An analysis of excess mortality rates during COVID-19 pandemic in countries with aging populations

In a recent JAMA Network Open study, researchers explore the association between excess mortality and economic factors, health, population, and well-being before and during the coronavirus disease 2019 (COVID-19) pandemic.

Study: Association Between Life Expectancy at Age 60 Years Before the COVID-19 Pandemic and Excess Mortality During the Pandemic in Aging Countries. Image Credit: Inside Creative House / Shutterstock.com

Study: Association Between Life Expectancy at Age 60 Years Before the COVID-19 Pandemic and Excess Mortality During the Pandemic in Aging Countries. Image Credit: Inside Creative House / Shutterstock.com

Background

According to the World Health Organization (WHO), the COVID-19 pandemic caused by the severe acute respiratory syndrome coronavirus 2 (SARS-CoV-2) has resulted in about 15 million excess mortalities worldwide. Since age is one of the risk factors for increased severity of COVID-19 symptoms and outcomes, excess mortality is considered to be higher in countries with a high aging ratio.

Despite Japan having one of the highest aging ratios, the number of excess deaths in the country during the COVID-19 pandemic was low. The current study investigates the factors that could explain the low number of excess deaths among the elderly in Japan due to SARS-CoV-2 infections.

About the study

The present study used anonymized and publicly available data to analyze associations between 51 covariates and excess mortality before and during the COVID-19 pandemic. The covariates included aging population ratios, vaccination status, life expectancy, lifestyle, lifestyle disease prevalence, lifestyle disease-related deaths, population, mortality by age group, economic factors, and national health policies.

The covariates significantly associated with aging countries and the COVID-19 pandemic include life expectancy at 60 years of age and the percentage of the population that is fully vaccinated.

An ecological study design approach was employed to compare these covariates to the excess mortalities reported by the WHO between January 2020 and December 2021. Factors associated with excess mortality were screened using linear regression models, whereas the strength of the correlations was determined using the Pearson coefficient.

Study findings

Forty aging countries out of the 158 included in the analysis indicated correlations between three factors and excess mortality. These factors included life expectancy at 60 years of age, the proportion of fully vaccinated individuals in the population, and the gross domestic product (GDP) per capita.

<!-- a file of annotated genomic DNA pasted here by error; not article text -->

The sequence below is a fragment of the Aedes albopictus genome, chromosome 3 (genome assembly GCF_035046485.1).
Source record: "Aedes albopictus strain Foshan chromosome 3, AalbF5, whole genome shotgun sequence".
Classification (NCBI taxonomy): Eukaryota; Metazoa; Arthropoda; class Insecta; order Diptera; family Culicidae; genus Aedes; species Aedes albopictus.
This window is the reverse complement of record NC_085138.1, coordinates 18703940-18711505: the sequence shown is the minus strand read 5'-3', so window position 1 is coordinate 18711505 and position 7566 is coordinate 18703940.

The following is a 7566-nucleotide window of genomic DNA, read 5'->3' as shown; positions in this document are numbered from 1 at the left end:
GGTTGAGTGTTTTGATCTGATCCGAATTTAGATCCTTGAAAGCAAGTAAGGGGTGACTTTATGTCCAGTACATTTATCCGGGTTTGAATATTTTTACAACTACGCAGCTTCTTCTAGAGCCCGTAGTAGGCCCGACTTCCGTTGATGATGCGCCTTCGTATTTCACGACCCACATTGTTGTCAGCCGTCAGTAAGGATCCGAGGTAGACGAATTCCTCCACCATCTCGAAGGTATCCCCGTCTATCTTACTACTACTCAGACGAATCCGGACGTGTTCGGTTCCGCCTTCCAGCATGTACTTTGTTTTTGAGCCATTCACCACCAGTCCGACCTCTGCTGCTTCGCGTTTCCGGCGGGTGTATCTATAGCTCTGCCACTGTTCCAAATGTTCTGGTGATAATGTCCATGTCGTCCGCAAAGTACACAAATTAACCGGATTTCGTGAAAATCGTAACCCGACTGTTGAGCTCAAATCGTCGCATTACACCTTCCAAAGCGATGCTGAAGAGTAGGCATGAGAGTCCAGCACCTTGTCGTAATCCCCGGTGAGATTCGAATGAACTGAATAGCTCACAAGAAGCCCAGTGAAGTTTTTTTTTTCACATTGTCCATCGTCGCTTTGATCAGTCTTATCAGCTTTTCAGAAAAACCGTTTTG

Multiple linear regression analyses showed that only life expectancy at 60 years had any significant correlation to excess mortality. However, among other covariates, the probability of mortality due to cancer, cardiovascular diseases, chronic respiratory diseases, or diabetes between the ages of 30 and 70 was strongly associated with excess mortality.

Excess mortality had weak associations with mortality rates in individuals aged five to 14 years and 15 to 60. No association with mortality rates was reported in the age of zero to five group.

While the current study was limited by its descriptive nature and its use of an ecological study design, the results suggest that a longer life expectancy among the elderly in aging countries is indicative of a higher quality of healthcare available to the population, as well as the resilience of these systems to pandemics and other global health care concerns.

Conclusions

The present study investigated the association between excess mortality during the COVID-19 pandemic and healthcare, population, well-being, and economic factors in aging countries. A total of 40 out of the 158 countries examined had a median population age of above 60 years.

Within the 40 countries, life expectancy at 60 years of age, the proportion of fully vaccinated individuals in the population, and the per capita GDP were associated with excess mortality. However, only life expectancy at 60 years showed a significant correlation.

Excess mortality was not associated with mortality rates among children younger than five years and was weakly associated with mortality rates among 15- to 60-year-olds. Thus, countries with higher healthcare quality had lower excess mortality among the elderly.

Journal reference:
  • Urashima, M., Tanaka, E., Ishihara, H., & Akutsu, T. (2022). Association Between Life Expectancy at Age 60 Years Before the COVID-19 Pandemic and Excess Mortality During the Pandemic in Aging Countries. JAMA Network Open 5(10), e2237528. doi:10.1001/jamanetworkopen.2022.37528
Dr. Chinta Sidharthan

Written by

Dr. Chinta Sidharthan

Chinta Sidharthan is a writer based in Bangalore, India. Her academic background is in evolutionary biology and genetics, and she has extensive experience in scientific research, teaching, science writing, and herpetology. Chinta holds a Ph.D. in evolutionary biology from the Indian Institute of Science and is passionate about science education, writing, animals, wildlife, and conservation. For her doctoral research, she explored the origins and diversification of blindsnakes in India, as a part of which she did extensive fieldwork in the jungles of southern India. She has received the Canadian Governor General’s bronze medal and Bangalore University gold medal for academic excellence and published her research in high-impact journals.

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